If you are courageous and tenacious about your cause, whatever it is, you will eventually, it may take a while, reach the same conclusions as the rest of us.
I think of it as battling one tentacle of a monster. Darned thing will just about strangle you if you don’t fight it off. But, if you stay with it long enough, you’ll find that your tentacle leads to a monster with many other tentacles. Various other people are fighting one tentacle or another. If they don’t give up, they’ll all find the many-armed monster.
I didn’t start out with a radical world view. I started with only one cause: corporal punishment in the schools. I wanted school personnel to stop beating on the kids. I think it took me more than a year to realize that many of the school torturers were being encouraged by the kids’ parents. Then I started arguing against all kinds of aversive control of children.
One thing led to another. I no sooner quit criticizing teachers and parents than I started criticizing school administrators, then school boards, then the entire educational system. I even started a special non-aversive school and tried to get people to emulate it.
Then one day I realized that if the schools weren’t the way they are, then young men and women would stop volunteering to join the military to fight and die for someone else’s peace and happiness. Something was wrong, I figured, and it wasn’t just the schools. That thinking process took me several years. I went on from there.
Doesn’t Matter Where You Start
I was reading a long e-mail from a group that calls itself, I think, “Women’s March for Freedom.” They were passing on their revelation that women’s oppression isn’t the only kind of oppression. They listed homophobia and a couple of other forms of chauvinism. They had realized this since they organized the biggest protests in American history on January 21, 2017.
They started with the women’s oppression tentacle, the one they were feeling the most, and then generalized to a broader definition of chauvinist oppression. If they keep at it, don’t get discouraged, and keep on thinking it through, they’ll find the monster.
I think one of the problems in America is that people are too afraid to go on fighting. Many a young radical becomes a frightened, inactive, middle-ager. Maybe most of them.
Follow the Money
On the streetcar this morning, a young man drinking chocolate milk pointed out a motorcycle cop hiding behind a fence. He gestured with his bottle: “Where does he get his authority?” the guy asked me. “I think you already know,” I told him, but apparently he didn’t because he rephrased and asked the same question.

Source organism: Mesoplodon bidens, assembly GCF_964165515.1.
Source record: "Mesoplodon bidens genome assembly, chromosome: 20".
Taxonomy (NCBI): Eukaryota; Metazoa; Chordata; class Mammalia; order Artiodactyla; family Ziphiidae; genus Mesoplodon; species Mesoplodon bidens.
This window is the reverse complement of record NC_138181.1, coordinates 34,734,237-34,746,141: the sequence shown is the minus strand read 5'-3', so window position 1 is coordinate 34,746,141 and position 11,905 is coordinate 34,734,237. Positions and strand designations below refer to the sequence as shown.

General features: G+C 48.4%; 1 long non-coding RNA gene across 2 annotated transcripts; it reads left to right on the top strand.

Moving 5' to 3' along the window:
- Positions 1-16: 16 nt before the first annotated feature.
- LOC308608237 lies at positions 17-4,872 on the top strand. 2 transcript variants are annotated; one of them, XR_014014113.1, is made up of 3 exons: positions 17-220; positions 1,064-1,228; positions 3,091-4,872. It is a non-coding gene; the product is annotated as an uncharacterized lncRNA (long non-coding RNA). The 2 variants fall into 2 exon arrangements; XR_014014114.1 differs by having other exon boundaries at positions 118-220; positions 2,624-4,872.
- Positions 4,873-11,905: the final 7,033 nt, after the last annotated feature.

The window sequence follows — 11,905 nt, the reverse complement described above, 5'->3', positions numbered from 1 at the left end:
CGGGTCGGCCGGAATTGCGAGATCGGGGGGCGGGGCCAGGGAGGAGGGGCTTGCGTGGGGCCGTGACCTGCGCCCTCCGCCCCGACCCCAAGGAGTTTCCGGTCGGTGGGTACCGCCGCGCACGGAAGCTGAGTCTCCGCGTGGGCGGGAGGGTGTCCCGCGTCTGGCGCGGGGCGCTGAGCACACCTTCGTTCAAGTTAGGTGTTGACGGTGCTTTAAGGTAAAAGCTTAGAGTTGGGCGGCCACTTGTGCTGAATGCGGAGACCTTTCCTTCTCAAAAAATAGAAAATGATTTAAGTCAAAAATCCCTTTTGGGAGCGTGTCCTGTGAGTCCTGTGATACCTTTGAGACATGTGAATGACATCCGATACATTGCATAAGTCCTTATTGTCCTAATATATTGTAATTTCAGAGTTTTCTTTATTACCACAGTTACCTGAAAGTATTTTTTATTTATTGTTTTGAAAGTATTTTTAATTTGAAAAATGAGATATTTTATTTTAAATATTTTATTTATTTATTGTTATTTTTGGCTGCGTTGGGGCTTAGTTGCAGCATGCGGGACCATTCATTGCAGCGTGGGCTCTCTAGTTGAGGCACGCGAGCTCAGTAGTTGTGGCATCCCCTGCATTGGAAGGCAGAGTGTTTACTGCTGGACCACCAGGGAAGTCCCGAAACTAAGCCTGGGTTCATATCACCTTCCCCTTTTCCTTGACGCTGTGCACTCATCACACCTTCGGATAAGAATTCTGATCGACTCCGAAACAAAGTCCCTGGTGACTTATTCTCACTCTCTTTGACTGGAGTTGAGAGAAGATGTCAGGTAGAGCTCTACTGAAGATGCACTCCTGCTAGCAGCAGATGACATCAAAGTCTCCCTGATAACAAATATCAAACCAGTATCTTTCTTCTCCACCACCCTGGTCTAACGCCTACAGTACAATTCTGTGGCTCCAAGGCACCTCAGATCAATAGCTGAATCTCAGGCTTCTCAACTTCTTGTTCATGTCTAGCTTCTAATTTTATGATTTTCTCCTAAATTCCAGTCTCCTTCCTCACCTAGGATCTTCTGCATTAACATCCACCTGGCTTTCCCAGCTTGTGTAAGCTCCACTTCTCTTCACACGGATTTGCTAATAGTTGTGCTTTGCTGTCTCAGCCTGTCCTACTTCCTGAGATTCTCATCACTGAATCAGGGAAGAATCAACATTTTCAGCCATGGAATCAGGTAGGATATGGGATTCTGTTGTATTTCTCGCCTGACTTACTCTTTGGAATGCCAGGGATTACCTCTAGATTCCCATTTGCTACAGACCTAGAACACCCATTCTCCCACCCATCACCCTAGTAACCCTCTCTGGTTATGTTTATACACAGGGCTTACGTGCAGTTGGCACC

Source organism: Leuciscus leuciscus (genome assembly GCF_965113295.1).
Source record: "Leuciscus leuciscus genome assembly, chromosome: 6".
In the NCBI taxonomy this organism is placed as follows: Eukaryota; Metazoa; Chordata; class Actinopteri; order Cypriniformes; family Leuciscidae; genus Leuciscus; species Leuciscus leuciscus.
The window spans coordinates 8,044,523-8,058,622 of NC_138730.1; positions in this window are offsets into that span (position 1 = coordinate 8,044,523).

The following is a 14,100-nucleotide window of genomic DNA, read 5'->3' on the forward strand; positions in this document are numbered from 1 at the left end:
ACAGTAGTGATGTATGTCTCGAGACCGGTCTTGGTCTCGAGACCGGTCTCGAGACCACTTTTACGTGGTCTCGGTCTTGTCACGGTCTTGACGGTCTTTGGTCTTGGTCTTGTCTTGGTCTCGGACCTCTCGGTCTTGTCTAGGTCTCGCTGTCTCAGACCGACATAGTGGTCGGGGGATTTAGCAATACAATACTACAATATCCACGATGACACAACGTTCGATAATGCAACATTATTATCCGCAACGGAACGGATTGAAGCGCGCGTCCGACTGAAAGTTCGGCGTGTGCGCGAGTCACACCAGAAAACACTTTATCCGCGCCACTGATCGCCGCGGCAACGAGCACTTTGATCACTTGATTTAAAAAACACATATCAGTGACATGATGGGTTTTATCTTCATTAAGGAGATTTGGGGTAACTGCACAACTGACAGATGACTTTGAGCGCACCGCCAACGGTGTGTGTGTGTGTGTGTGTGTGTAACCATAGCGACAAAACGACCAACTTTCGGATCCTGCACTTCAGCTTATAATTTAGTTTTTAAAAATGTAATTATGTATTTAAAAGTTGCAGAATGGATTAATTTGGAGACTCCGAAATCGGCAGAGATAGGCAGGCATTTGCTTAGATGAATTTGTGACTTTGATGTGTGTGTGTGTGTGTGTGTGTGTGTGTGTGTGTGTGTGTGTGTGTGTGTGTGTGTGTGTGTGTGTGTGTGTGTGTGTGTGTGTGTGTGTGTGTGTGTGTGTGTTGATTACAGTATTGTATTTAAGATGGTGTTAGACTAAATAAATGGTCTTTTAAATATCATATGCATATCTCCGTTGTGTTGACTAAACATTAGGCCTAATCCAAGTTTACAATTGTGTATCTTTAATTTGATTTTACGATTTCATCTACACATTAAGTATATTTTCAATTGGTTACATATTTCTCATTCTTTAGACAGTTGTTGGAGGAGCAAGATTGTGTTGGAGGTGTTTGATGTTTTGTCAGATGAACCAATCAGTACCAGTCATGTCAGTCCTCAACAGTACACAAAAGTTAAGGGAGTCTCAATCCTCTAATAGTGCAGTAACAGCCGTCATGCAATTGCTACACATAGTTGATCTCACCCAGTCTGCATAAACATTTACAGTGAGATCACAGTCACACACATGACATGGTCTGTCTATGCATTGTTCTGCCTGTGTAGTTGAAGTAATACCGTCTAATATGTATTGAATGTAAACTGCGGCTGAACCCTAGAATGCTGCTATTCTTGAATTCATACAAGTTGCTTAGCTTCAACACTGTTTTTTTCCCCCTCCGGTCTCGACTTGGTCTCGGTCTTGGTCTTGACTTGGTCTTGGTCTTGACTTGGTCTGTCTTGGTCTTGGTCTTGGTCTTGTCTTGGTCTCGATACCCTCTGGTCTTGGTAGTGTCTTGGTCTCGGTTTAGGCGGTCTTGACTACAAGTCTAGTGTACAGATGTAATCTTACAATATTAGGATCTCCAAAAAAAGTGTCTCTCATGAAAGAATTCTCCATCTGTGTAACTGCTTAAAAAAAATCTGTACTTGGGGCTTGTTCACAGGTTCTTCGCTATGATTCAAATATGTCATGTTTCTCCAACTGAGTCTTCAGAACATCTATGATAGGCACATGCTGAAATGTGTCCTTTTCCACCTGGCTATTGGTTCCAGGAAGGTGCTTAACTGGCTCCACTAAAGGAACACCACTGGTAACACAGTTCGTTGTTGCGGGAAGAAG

“Police, like anybody else,” I suggested, “work for whoever signs their paycheck.” I thought that was erudite enough, but it didn’t satisfy the young fellow. “And where do THEY get their authority?” he asked me. By then I had decided I was the victim of some long-range Socratic argument and didn’t really want to go on. But there was nobody else in the streetcar to talk to, so I resigned myself to being sucked in and told him, “Whoever signs the policeman’s paycheck works for whoever signs his, and then the next level and the next level until you finally get to very rich people, the 1% so to speak, who are using their money to keep this system running for their own profit.”
Following the money is like following the tentacle. It leads to the same monster.
It sure would have been cool if he had said, “Oh, I get it,” but he just glanced at the ceiling of the streetcar and resumed drinking his chocolate milk. I like to think that he might have pondered my words later, but he probably didn’t. For all I know, there might have been something pretty raunchy in his chocolate milk.
Read a Good Biography
Malcolm X started out in prison. He figured out, or was taught, that white people oppressed Black people through their Christian religion. So he became a very effective Islamist fund raiser. He didn’t stop there, and was a much broader kind of revolutionary before they killed him.
Eugene Victor Debs was just a very good trade unionist when he started bucking the system. He tried to bring the railroad unions together and nearly succeeded. They put him in jail for it, and he came out a much broader, much more capable kind of revolutionary before they put him in jail again.
Almost all of us are familiar with aspects of the life of the good Doctor Martin Luther King, Jr. His cause was racial discrimination on public transportation, when he started. Then he went on to lead the entire struggle against racism, and didn’t stop there, even for a minute. He linked up with the union cause quite a lot. Lots of people, including a lot of his devoted followers, were shocked when he denounced imperialist war before they shot him.
Just from those three, you can see the two most important aspects of my exposition: 1) courageous and consistent struggle will reveal the monster and 2) Lots of people don’t keep up the “courageous and consistent struggle” because they are afraid of what they will learn, or rather, they are afraid of the thing about which they will learn, i.e. the monster. BTW, I’m not saying people should be afraid, or not any more afraid than they already are, but I do recommend being careful.
The Monster Isn’t A Person
There are nice rich people and there are lousy rich people. I think the widow Joan Kroc, who gave away the Ray Kroc McDonald’s fortune, was probably a nice rich person. I got a book against nuclear war from her once. I think she had bought thousands of them to give away.
The monster isn’t a person, it’s a system being run by several persons. Fight your tentacle long enough and you’ll find it.
I’m still on 89.3FM and http://knon.org at 9AM Central Time every Saturday.